?
Solved

Better way to add rows to DataGridView?

Posted on 2011-04-27
3
Medium Priority
?
489 Views
Last Modified: 2013-12-16
I'm new to C#. What would be a better way to add a new row to the end of my DataGridView in method dgvaddrow below?
using System;
using System.Windows.Forms;
using System.Threading;

namespace dgvtest1
{
  public partial class Form1 : Form
  {
     delegate void AddRow(Cdata d);
     AddRow dmeth = null;

     public Form1()
     {
        InitializeComponent();
     }

     protected override void OnShown(EventArgs e)
     {
        ThreadStart Y = new ThreadStart(DoStuff);
        Thread tid1 = new Thread(Y);
        tid1.Start();
     }

     void DoStuff()
     {
        dmeth = new AddRow(dgvaddrow);
        Cdata d = new Cdata();
        d.C1 = "Hello";
        d.C2 = "Goodbye";
        d.C3 = "Three";
        this.Invoke(dmeth,d);
     }

     public void dgvaddrow(Cdata d)
     {
        int index = dataGridView1.Rows.Add();
        dataGridView1["Column1", index].Value = d.C1;
        dataGridView1["Column2", index].Value = d.C2;
     }

     public class Cdata
     {
        private string c1;
        private string c2;
        private string c3;

        public string C1
        {
          get { return c1; }
          set { c1 = value; }
        }
        public string C2
        {
          get { return c2; }
          set { c2 = value; }
        }
        public string C3
        {
          get { return c3; }
          set { c3 = value; }
        }
     }
  }
}

Open in new window

0
Comment
Question by:deleyd
3 Comments
 
LVL 11

Expert Comment

by:brutaldev
ID: 35478212
I don't know why you are doing this in a separate thread? You could change your code to this:
 
using System;
using System.Windows.Forms;
using System.Threading;

namespace dgvtest1
{
  public partial class Form1 : Form
  {
     public Form1()
     {
        InitializeComponent();
     }

     protected override void OnShown(EventArgs e)
     {
        Cdata d = new Cdata();
        d.C1 = "Hello";
        d.C2 = "Goodbye";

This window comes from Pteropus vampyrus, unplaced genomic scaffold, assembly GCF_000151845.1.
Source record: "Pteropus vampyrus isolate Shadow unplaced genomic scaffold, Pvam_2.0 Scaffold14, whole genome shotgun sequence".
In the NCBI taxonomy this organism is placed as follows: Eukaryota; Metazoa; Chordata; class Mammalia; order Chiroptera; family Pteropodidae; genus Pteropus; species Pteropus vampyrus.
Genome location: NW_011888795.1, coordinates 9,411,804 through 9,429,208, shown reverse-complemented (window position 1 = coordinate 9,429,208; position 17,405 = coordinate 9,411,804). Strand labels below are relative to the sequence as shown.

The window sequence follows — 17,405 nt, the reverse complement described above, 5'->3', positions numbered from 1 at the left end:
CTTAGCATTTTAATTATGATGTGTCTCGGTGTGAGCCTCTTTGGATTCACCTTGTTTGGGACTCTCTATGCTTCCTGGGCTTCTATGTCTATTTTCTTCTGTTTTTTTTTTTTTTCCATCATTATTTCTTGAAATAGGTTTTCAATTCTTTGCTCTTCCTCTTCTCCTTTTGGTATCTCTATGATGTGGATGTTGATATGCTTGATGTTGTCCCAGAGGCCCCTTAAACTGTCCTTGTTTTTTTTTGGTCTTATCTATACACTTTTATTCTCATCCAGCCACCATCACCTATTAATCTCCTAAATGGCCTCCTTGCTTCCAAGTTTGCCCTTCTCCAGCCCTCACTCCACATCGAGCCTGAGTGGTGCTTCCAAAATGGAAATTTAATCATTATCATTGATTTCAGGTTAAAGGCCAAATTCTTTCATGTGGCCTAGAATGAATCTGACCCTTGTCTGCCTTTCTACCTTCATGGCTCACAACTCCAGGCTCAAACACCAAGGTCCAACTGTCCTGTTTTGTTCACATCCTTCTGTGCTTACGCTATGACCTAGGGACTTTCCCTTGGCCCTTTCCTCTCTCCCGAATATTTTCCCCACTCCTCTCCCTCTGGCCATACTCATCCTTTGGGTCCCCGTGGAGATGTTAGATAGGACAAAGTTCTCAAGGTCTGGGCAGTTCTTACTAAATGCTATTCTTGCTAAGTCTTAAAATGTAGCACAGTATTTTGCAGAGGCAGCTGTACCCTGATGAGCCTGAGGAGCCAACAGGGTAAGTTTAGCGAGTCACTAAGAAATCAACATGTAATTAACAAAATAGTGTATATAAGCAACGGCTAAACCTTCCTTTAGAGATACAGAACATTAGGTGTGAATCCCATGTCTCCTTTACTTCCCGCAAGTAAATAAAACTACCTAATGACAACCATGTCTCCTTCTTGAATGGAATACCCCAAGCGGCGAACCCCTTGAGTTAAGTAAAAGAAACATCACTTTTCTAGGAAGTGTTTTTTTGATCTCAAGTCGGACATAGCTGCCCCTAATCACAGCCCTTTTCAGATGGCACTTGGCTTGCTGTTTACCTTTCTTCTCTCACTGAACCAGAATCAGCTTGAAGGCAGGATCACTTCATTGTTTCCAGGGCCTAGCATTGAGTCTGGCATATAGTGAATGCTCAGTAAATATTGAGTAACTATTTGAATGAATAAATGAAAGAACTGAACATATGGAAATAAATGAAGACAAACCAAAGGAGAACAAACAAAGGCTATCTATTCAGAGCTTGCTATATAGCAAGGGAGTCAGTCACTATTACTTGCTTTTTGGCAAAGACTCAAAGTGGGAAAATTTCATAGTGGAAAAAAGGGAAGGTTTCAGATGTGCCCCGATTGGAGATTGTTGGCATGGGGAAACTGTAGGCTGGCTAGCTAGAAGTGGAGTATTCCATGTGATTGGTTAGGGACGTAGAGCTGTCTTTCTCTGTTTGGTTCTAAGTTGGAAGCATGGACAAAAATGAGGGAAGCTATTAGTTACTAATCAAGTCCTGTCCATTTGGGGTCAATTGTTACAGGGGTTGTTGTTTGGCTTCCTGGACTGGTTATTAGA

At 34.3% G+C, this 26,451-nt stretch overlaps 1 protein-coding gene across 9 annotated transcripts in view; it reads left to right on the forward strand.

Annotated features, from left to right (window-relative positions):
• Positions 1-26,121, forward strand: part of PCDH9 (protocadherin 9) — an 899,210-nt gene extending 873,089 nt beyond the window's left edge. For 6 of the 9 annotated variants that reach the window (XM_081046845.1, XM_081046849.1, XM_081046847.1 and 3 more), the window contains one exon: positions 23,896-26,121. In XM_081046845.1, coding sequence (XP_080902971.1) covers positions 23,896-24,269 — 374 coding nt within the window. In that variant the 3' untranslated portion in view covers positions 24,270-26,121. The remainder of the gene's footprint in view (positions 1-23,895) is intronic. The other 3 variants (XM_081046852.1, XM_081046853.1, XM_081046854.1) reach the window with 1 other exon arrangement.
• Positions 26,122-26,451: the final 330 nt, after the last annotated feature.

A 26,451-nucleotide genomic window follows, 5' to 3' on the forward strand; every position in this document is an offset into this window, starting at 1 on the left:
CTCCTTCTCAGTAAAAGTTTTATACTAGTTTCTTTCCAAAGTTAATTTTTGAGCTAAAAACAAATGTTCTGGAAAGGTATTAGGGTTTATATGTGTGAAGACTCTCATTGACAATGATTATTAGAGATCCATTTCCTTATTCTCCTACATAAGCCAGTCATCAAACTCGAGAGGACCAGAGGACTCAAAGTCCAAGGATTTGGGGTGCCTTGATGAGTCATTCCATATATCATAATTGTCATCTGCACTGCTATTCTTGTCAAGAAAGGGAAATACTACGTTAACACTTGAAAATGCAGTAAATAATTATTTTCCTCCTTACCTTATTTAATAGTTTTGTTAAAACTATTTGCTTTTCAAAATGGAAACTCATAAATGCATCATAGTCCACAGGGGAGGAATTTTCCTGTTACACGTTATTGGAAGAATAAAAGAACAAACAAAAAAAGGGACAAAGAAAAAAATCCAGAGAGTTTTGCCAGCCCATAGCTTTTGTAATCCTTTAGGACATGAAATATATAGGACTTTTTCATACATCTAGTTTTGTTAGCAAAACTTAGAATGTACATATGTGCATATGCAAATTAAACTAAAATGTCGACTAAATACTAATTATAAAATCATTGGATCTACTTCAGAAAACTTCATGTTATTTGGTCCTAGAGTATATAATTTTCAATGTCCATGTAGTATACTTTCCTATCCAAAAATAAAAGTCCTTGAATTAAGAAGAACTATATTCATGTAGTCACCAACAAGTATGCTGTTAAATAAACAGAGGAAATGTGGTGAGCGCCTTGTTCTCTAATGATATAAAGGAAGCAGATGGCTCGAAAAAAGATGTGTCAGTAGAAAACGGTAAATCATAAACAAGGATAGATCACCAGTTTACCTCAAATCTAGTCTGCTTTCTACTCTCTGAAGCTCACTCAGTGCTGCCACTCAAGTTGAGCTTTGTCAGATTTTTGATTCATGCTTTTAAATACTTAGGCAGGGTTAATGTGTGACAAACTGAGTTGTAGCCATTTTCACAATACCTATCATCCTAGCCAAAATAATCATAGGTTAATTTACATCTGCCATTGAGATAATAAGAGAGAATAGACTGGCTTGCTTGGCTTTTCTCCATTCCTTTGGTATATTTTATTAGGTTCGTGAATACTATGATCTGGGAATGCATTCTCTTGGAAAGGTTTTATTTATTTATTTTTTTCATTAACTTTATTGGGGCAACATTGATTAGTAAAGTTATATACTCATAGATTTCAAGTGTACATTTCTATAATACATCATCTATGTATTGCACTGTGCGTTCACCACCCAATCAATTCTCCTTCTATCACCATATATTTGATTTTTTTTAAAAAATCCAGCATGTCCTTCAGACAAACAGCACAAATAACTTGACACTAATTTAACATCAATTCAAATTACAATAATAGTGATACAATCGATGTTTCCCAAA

d.C3 = "Three";

        dgvaddrow(d);
     }

     public void dgvaddrow(Cdata d)
     {
        int index = dataGridView1.Rows.Add();
        dataGridView1["Column1", index].Value = d.C1;
        dataGridView1["Column2", index].Value = d.C2;
     }

     public class Cdata
     {
        private string c1;
        private string c2;
        private string c3;

        public string C1
        {
          get { return c1; }
          set { c1 = value; }
        }
        public string C2
        {
          get { return c2; }
          set { c2 = value; }
        }
        public string C3
        {
          get { return c3; }
          set { c3 = value; }
        }
     }
  }
}

Open in new window

You may also want to lost the event handler and just put it straight in the constructor (after InitializeComponent). There are various other ways to attach your object to the grid (like data binding) but your code should work well for simply adding another row. The help on this shows a couple of other ways but I think you're on the right track.
0
 

Author Comment

by:deleyd
ID: 35479702
It ended up being in a separate thread so I could add a whole bunch of rows that would take awhile to do without hanging the rest of the program interface.

So I guess dataGridView1.Rows.Add is necessary to add a row, though I seem to end up with two rows when I run this demo—the row I added plus a blank row at the bottom.

So
1. Add blank row